Why was this likely the most stunning statement ever made in a U.S. presidential debate? It's not that it was news; Trump has made similar statements dating at least to February 2016. But to hear a candidate say he has zero respect for the rule of law, and zero understanding of presidential powers . . . well, it makes you wonder how he got this far -- and it sure makes you hope he does not get any farther.

As CNN commentator Paul Begala tried to explain, the president appoints an attorney general, as the leader of the U.S. Department of Justice. But the AG, in our democracy, does not "serve at the president's pleasure." Rather, there is an "arm's length" relationship with the White House. The AG does not take instructions from the president on what cases to pursue or not pursue. He is, as many have said before me, "the people's lawyer," who could be subject to investigating and prosecuting the president himself.  It's kind of a "separation of powers" thing, which appears to be way beyond Trump's understanding. Consider this from Zack Beauchamp at Vox:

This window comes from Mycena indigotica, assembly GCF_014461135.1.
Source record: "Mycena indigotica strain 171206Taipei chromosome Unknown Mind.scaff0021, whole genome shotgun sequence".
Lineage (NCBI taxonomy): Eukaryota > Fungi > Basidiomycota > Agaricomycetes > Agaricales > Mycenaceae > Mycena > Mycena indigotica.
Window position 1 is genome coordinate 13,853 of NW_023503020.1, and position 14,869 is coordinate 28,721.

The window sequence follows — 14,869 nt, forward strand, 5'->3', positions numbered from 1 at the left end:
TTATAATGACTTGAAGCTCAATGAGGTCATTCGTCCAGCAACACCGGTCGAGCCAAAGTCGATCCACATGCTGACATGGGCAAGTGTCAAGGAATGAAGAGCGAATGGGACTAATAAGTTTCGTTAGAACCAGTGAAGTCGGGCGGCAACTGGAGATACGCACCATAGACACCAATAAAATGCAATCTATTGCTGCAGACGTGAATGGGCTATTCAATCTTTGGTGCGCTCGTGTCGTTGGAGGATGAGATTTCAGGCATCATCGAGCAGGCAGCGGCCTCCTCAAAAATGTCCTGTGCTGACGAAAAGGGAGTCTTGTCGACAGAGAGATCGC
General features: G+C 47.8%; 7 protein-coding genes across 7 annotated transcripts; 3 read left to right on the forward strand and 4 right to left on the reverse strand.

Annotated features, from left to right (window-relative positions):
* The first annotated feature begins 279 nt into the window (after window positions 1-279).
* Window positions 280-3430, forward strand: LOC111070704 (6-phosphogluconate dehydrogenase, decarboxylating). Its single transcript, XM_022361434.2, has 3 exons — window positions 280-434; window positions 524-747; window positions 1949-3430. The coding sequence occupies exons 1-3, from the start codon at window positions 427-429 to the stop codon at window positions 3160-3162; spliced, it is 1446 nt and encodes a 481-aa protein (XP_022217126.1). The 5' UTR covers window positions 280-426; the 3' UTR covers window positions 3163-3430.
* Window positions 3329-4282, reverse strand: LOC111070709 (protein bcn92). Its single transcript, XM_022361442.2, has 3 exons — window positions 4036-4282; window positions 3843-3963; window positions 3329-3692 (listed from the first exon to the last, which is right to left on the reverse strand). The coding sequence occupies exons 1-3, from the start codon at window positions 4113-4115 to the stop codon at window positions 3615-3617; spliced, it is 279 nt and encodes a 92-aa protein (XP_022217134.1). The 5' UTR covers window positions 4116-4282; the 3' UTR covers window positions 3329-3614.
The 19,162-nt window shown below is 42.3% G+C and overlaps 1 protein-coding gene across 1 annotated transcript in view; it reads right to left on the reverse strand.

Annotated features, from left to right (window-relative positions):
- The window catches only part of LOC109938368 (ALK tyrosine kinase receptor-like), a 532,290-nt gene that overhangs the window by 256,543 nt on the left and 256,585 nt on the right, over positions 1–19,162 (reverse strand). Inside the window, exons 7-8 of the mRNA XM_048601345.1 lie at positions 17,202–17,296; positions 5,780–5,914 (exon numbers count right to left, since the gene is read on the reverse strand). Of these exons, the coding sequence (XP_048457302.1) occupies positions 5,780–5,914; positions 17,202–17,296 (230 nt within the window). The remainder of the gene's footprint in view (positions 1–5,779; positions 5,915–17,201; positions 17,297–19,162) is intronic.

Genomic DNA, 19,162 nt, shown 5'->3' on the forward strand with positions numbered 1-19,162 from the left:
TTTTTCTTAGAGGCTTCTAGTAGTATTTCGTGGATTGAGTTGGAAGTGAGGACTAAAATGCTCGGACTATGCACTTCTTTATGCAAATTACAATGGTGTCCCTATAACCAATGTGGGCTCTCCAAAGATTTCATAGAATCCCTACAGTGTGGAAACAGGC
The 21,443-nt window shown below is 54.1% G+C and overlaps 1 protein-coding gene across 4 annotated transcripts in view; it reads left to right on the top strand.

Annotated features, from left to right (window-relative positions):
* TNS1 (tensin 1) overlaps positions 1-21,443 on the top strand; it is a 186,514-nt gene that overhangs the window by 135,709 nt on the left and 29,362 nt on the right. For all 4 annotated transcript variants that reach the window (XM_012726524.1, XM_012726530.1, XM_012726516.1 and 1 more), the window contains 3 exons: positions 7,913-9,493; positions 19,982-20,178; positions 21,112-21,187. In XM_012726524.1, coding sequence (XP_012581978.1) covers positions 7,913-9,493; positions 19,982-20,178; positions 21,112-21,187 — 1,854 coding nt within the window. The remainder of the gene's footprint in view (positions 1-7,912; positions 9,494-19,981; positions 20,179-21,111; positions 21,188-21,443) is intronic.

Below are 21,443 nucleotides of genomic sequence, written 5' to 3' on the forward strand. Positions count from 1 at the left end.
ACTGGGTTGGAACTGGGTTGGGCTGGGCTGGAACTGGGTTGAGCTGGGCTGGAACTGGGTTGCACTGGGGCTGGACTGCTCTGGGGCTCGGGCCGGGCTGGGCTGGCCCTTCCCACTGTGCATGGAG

There is no way to sugarcoat this: At Sunday night’s presidential debate, Donald Trump threatened to throw Hillary Clinton in jail if he wins the presidency. This — threatening to jail one’s political opponents — is how democratic norms die.

The exchange happened during a discussion of the controversy over Hillary Clinton’s private email server. Trump began by decrying Clinton’s conduct — which, according to the FBI, was quite bad but not illegal. He then proposed appointing a special prosecutor to investigate her, and warned Clinton that, if he were president now, “you’d be in jail. . . . ”

In democracies, we respect people’s rights to disagree with each other. When one candidate wins a presidential election, the loser returns to private life or another government position. In some cases, former rivals become close friends. George H.W. Bush and Bill Clinton, who defeated Bush in the 1992 election, travel together and have spent decades jointly raising money to aid the victims of natural disasters.

They don’t get sent to jail, because we believe that political disagreement should be legal.

Donald Trump doesn’t seem to care about all that.

Here is more perspective from Ari Melber, of NBC News, showing that Trump truly is Nixonian:

Donald Trump's pledge Sunday night that he would order his attorney general to investigate Hillary Clinton, and his quip that she should "be in jail," is a direct breach of the tradition of nonpartisan rule of law. . . .